Monday, June 8, 2009

Stock market isn't always high

RT Staff Note: We have been watching Robert Stock play ball since he was 11 years old. Here's a follow up story on him and his decision to leave high school early, spurn the draft and enter college at USC. The story is from the L.A Times and Gary Klein.

More baseball players are leaving high school early for college, but caution is urged.

By Gary Klein
June 7, 2009

At the time, Robert Stock did not consider himself a trailblazer.

It has been three years since, at age 16, he decided to skip his senior year at Agoura High to enroll and play baseball at USC -- a move that started a local trend that shows signs of gaining traction elsewhere.

Long Beach State pitcher Jake Thompson and UCLA pitcher Trevor Bauer followed suit, as did North Carolina freshman Levi Michael, a star second baseman who might shine a national spotlight on the strategy if the Tar Heels advance to the College World Series.

"I never really thought of myself as a pioneer," said Stock, a pitcher and catcher. "It was just a good personal decision for me, and those guys found it worked for them too."

How well it worked for Stock will be measured, on one level, when Major League Baseball begins its annual draft Tuesday.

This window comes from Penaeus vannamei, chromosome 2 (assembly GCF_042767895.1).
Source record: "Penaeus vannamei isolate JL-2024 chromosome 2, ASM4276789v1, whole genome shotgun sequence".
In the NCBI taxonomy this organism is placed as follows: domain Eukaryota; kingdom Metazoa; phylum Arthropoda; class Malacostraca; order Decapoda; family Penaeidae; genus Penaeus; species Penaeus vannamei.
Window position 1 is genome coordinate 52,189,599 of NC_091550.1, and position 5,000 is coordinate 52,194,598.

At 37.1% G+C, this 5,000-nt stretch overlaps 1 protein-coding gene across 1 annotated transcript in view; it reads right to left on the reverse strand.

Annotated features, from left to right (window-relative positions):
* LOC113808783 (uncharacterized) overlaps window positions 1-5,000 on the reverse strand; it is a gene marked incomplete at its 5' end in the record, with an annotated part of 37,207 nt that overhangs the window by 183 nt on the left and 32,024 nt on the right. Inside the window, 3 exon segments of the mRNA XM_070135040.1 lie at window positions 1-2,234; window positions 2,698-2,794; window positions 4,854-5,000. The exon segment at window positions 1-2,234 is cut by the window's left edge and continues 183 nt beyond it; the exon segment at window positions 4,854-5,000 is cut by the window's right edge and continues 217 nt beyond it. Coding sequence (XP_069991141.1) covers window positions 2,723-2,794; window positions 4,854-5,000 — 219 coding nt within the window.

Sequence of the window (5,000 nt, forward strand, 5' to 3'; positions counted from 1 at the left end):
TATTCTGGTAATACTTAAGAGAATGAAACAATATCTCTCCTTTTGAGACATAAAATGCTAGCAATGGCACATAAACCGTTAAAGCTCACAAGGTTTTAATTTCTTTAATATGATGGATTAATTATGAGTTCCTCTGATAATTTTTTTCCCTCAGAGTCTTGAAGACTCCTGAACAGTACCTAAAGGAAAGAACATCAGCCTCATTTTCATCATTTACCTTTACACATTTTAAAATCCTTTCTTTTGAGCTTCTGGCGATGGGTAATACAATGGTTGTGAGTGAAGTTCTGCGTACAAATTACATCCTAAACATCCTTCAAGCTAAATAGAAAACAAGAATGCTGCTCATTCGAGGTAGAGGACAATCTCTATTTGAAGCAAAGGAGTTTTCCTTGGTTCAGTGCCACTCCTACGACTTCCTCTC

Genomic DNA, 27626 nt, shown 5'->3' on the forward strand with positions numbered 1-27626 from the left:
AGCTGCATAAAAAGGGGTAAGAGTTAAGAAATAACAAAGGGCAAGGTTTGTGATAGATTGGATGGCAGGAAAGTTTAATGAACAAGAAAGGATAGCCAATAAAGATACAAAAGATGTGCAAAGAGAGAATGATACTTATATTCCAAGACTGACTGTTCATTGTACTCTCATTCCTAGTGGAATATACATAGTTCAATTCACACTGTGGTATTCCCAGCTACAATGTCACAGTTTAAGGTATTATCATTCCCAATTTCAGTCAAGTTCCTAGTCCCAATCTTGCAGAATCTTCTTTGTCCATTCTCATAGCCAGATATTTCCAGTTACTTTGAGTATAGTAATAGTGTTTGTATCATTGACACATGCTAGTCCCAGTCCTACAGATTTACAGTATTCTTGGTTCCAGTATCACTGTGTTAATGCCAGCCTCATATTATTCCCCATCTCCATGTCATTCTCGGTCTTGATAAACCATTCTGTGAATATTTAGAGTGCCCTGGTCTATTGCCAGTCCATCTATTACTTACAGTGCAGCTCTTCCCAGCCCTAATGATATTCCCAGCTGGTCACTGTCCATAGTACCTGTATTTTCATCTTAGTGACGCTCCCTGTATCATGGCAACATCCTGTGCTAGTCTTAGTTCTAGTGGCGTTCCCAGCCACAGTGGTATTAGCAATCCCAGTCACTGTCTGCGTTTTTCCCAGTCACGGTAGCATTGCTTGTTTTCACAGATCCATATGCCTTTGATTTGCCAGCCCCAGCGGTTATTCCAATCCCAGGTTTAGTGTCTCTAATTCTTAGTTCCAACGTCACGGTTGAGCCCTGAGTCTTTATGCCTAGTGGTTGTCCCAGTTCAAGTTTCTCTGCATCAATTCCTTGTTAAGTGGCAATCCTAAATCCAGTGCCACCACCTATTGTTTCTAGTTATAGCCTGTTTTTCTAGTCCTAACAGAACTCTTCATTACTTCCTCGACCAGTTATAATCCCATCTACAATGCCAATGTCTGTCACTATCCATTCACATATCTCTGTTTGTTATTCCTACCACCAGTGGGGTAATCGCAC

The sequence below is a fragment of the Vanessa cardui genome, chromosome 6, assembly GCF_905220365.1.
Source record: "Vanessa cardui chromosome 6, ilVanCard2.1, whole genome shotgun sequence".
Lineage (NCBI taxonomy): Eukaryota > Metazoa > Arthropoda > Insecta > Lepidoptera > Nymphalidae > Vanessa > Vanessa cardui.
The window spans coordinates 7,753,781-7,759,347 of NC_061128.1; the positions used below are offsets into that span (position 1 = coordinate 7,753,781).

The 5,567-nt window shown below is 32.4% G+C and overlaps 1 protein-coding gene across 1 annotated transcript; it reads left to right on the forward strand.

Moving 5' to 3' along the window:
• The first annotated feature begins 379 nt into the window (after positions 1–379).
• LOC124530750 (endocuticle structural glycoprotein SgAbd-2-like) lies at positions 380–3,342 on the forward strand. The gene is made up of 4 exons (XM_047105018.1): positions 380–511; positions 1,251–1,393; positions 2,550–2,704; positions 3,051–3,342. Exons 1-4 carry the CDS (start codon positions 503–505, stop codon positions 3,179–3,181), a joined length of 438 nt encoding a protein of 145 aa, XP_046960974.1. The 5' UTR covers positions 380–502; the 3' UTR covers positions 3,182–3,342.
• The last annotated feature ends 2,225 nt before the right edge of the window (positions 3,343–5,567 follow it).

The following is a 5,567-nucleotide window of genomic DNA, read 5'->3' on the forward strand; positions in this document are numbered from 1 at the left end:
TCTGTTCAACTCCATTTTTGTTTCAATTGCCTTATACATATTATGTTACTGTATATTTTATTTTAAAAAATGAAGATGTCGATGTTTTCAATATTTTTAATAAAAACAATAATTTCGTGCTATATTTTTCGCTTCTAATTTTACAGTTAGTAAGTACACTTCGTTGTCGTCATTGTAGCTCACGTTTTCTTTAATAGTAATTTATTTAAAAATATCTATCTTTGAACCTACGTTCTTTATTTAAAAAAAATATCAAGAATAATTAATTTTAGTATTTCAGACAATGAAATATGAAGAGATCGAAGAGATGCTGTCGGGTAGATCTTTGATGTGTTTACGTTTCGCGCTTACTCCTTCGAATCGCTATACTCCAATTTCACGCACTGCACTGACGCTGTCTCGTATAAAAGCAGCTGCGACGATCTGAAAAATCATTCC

When he left Agoura, Stock was projected as a first-round pick in the 2007 draft, which might have made him an instant millionaire. But after three college seasons, Stock's value apparently has dropped.

Based on conversations with major league scouting directors, Baseball America magazine ranks Stock 118th on its list of draft prospects, projecting him to go between the third and fifth rounds. After batting only .226 this past season, but going 5-4 with a 2.90 earned-run average on the mound, Stock is viewed as a better pitching prospect than catching prospect.

"From a purely baseball draft standpoint, it's easy to second-guess his decision and say he should have graduated from high school and been a first-round pick," said Jim Callis, executive editor of Baseball America, which has tracked the draft for two decades. "But if you flip it around, he got to play three years of college baseball and made a lot of progress toward a degree.

"The worst-case scenario is he comes back next year and gets his degree and goes into professional baseball at 20. I don't know how that's bad."

Stock, 6 foot 1, 195 pounds, has no regrets. He said his decision to enter school early and bypass the draft "definitely" was not about money. And though he acknowledges underperforming at the plate -- "I haven't hit up to the level I or other people hold me accountable to," he said -- he has not given up hope of reaching the major leagues as a catcher, or at least starting his pro career as one.

"I would really like to go out as a catcher," he said, "because you can see people who have switched from being a position player to pitcher, but it's rare that you see pitchers become position players."